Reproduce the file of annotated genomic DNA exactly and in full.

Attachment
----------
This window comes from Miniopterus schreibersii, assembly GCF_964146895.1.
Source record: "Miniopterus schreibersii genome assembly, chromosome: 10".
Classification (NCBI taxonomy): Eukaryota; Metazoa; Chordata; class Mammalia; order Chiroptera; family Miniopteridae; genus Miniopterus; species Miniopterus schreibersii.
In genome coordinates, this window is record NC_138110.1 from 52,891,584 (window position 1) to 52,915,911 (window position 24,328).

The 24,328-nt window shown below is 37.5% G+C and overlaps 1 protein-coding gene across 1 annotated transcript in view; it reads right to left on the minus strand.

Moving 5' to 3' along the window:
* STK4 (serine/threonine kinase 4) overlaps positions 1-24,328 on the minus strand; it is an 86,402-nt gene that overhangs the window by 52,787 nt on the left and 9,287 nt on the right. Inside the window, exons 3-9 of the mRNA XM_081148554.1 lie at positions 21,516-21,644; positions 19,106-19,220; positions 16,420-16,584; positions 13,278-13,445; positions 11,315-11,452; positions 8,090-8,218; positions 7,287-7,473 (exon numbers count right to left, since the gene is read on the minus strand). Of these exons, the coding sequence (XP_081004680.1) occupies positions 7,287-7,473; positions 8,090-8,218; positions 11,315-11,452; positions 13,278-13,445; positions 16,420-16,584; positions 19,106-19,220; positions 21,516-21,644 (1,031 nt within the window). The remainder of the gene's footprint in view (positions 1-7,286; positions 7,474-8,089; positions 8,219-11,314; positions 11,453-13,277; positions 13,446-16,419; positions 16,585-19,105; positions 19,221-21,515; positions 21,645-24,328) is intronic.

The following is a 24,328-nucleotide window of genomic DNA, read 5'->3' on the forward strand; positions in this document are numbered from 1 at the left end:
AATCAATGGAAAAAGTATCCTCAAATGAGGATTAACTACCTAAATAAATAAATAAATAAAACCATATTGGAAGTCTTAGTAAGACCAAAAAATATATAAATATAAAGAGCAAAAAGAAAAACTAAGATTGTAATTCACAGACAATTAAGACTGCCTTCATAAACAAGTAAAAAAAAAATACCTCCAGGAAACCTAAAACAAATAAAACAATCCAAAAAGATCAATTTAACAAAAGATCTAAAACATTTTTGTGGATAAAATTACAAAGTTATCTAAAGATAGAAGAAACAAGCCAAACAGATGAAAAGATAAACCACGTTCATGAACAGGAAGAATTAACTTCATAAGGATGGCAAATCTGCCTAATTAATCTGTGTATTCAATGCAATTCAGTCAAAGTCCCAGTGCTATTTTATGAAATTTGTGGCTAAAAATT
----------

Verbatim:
This window comes from Miniopterus schreibersii, assembly GCF_964146895.1.
Source record: "Miniopterus schreibersii genome assembly, chromosome: 10".
Classification (NCBI taxonomy): Eukaryota; Metazoa; Chordata; class Mammalia; order Chiroptera; family Miniopteridae; genus Miniopterus; species Miniopterus schreibersii.
In genome coordinates, this window is record NC_138110.1 from 52,891,584 (window position 1) to 52,915,911 (window position 24,328).

The 24,328-nt window shown below is 37.5% G+C and overlaps 1 protein-coding gene across 1 annotated transcript in view; it reads right to left on the minus strand.

Moving 5' to 3' along the window:
* STK4 (serine/threonine kinase 4) overlaps positions 1-24,328 on the minus strand; it is an 86,402-nt gene that overhangs the window by 52,787 nt on the left and 9,287 nt on the right. Inside the window, exons 3-9 of the mRNA XM_081148554.1 lie at positions 21,516-21,644; positions 19,106-19,220; positions 16,420-16,584; positions 13,278-13,445; positions 11,315-11,452; positions 8,090-8,218; positions 7,287-7,473 (exon numbers count right to left, since the gene is read on the minus strand). Of these exons, the coding sequence (XP_081004680.1) occupies positions 7,287-7,473; positions 8,090-8,218; positions 11,315-11,452; positions 13,278-13,445; positions 16,420-16,584; positions 19,106-19,220; positions 21,516-21,644 (1,031 nt within the window). The remainder of the gene's footprint in view (positions 1-7,286; positions 7,474-8,089; positions 8,219-11,314; positions 11,453-13,277; positions 13,446-16,419; positions 16,585-19,105; positions 19,221-21,515; positions 21,645-24,328) is intronic.

The following is a 24,328-nucleotide window of genomic DNA, read 5'->3' on the forward strand; positions in this document are numbered from 1 at the left end:
AATCAATGGAAAAAGTATCCTCAAATGAGGATTAACTACCTAAATAAATAAATAAATAAAACCATATTGGAAGTCTTAGTAAGACCAAAAAATATATAAATATAAAGAGCAAAAAGAAAAACTAAGATTGTAATTCACAGACAATTAAGACTGCCTTCATAAACAAGTAAAAAAAAAATACCTCCAGGAAACCTAAAACAAATAAAACAATCCAAAAAGATCAATTTAACAAAAGATCTAAAACATTTTTGTGGATAAAATTACAAAGTTATCTAAAGATAGAAGAAACAAGCCAAACAGATGAAAAGATAAACCACGTTCATGAACAGGAAGAATTAACTTCATAAGGATGGCAAATCTGCCTAATTAATCTGTGTATTCAATGCAATTCAGTCAAAGTCCCAGTGCTATTTTATGAAATTTGTGGCTAAAAATT